16 Sep

Old versus new. Stale versus fresh. Sophistication versus naivety. Decadence versus innocence.  Europe versus Australia.

One of these pairs is a false dichotomy: the last one.

Australia is European. (Or Europe is Australian, in case you’re tempted to think I’m making some sort of backward racist statement rather than philosophically dismantling an erroneous distinction.)

Michael Gow’s very funny and thought provoking play was written in 1987, nearly 30 years ago, and it feels like it. It harks back to the experience of an earlier generation, of the 60’s and 70’s, when every Australian intellectual fled to the Old World.

Has Australia become more European in that time? (Is that my ridiculous thesis?) Of course not, but the tyranny of distance has weakened, and we’ve grown more confident.

And that’s the value of James Beach’s very entertaining production; it explores that confidence.

Photo by Kurt Sneddon, Blueprint Studios

Photo by Kurt Sneddon, Blueprint Studios

In the play, Aussie fan Douglas chases European actress Barbara. They’ve had a brief fling when she toured Australia, and he sees no reason why it shouldn’t continue. She’s less certain. (The performances by Pippa Grandison and Andrew Henry are wonderful.)

Just as Barbara is about to go on stage she says ‘I’ll drag my body through this classic again’. (All my quotes are paraphrasing.) She wonders what would happen if she changed the end this time. But, alas, the audience has come to see that particular play. Again. A type of cultural obsessive compulsive disorder?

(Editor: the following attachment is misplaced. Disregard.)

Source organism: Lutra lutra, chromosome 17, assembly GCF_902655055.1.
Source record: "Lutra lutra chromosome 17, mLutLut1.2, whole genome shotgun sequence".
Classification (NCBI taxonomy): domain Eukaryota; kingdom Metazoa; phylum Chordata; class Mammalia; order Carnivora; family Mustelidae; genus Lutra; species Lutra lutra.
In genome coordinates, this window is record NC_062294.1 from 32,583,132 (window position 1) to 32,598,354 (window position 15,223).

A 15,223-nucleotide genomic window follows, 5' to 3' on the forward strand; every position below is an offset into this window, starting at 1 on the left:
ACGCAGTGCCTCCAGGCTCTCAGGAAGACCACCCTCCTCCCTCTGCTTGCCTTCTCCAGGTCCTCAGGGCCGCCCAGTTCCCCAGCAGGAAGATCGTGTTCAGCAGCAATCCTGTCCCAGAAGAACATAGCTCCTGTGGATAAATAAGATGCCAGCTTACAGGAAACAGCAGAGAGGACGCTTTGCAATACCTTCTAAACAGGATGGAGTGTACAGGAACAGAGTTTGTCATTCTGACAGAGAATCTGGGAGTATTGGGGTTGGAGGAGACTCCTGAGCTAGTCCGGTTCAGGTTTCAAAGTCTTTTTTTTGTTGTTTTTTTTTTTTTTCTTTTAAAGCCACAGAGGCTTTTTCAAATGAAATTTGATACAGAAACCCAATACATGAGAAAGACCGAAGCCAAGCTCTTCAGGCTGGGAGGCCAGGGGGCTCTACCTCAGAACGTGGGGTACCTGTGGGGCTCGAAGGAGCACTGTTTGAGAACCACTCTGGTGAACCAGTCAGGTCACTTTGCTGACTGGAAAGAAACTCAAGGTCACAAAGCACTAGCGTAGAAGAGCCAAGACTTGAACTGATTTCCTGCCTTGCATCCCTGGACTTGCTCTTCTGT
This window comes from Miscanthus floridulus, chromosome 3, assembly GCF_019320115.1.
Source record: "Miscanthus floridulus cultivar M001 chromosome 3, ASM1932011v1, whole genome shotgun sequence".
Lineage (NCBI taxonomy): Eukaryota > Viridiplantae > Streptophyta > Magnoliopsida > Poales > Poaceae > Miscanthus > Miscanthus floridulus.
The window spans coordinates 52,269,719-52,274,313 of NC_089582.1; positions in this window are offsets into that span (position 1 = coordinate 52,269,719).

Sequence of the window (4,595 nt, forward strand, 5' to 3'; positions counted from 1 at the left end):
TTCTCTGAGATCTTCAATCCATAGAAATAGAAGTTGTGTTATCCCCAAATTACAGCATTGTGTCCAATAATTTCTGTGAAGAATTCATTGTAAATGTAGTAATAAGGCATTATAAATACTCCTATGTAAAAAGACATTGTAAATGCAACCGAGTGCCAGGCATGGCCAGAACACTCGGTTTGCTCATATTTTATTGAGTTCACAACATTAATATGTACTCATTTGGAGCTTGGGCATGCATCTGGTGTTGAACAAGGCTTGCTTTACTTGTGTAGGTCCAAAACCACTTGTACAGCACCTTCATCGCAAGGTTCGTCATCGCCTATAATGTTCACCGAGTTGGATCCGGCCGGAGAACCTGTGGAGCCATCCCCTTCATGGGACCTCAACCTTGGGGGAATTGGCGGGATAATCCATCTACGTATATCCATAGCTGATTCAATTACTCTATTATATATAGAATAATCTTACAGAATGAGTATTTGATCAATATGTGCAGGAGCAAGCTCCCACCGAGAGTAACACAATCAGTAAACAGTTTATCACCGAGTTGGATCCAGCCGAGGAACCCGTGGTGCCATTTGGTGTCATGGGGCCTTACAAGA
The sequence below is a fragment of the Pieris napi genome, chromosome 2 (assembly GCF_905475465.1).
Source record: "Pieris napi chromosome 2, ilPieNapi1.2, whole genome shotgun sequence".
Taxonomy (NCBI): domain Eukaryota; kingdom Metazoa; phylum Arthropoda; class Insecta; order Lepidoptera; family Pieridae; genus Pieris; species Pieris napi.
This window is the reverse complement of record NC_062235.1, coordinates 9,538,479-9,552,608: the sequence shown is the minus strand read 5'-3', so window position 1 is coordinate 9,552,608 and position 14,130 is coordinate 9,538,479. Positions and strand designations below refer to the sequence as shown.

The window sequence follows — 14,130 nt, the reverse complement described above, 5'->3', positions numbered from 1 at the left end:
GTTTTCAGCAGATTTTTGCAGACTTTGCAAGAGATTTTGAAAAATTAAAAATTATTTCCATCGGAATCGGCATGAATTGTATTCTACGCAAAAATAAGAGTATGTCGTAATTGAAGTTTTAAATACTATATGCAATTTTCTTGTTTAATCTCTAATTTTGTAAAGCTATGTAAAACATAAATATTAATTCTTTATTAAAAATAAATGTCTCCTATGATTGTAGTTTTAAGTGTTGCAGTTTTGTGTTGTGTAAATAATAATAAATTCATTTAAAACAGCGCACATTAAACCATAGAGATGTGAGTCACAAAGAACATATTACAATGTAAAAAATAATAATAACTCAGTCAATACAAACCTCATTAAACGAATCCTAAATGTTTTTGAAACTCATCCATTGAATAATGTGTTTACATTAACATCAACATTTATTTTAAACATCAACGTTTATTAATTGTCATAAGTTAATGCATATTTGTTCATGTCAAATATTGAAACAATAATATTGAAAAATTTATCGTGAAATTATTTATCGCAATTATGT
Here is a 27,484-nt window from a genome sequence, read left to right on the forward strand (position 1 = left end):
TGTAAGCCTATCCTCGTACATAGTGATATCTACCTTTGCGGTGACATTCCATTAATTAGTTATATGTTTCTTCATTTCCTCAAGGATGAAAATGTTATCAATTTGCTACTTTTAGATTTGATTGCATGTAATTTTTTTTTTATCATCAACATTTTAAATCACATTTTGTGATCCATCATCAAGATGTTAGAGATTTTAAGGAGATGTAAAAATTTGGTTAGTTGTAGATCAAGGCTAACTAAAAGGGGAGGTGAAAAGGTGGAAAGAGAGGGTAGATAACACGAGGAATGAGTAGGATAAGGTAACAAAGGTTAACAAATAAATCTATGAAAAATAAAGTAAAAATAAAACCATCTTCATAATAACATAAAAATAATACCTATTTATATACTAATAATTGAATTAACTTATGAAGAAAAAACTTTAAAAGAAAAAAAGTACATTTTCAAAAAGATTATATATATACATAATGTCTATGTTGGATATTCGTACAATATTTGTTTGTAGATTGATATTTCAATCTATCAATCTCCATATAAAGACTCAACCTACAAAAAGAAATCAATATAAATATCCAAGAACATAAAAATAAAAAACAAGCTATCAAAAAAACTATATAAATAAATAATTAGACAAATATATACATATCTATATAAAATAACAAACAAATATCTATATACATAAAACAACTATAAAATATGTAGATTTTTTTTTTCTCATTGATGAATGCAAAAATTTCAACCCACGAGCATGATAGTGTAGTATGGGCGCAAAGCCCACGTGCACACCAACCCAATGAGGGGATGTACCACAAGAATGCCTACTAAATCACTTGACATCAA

Barbara continues ‘We constantly redo the classics. Reinterpret them, reclaim them, reject them. And the new plays are just echoes of the old.’ (More paraphrasing.)

Why are we in love with the old? And, no, I don’t buy the whole ‘universals’ argument.

I started this response by suggesting that the obsession with Europe was a thing of the past. But I see the same thought patterns, the same conservativism, repeated every time we choose to produce another Patrick Shanley, Sam Shepherd or Neil La Bute play. (These productions, no matter how well done, often feel like cover bands; the theatrical equivalent of a Madonna Tribute show at the Rooty Hill RSL.) And it’s the same for the rewriting of the classics. Borrowed glory. (And, of course, highly effective pre-marketing. Postmodernism is not the reason why the Broadway musical is now inevitably an appropriation of an earlier text.) And there’s a similar conservatism lurking in our desire to create an Australian canon.

So maybe it’s not Europe. But it’s usually somewhere else, somewhen else. Not here. Not now.

But it could be.

And that’s what this very clever, beautifully performed production made me think about.

Veronica Kaye


Europe by Michael Gow

Seymour Centre til 27 Sept

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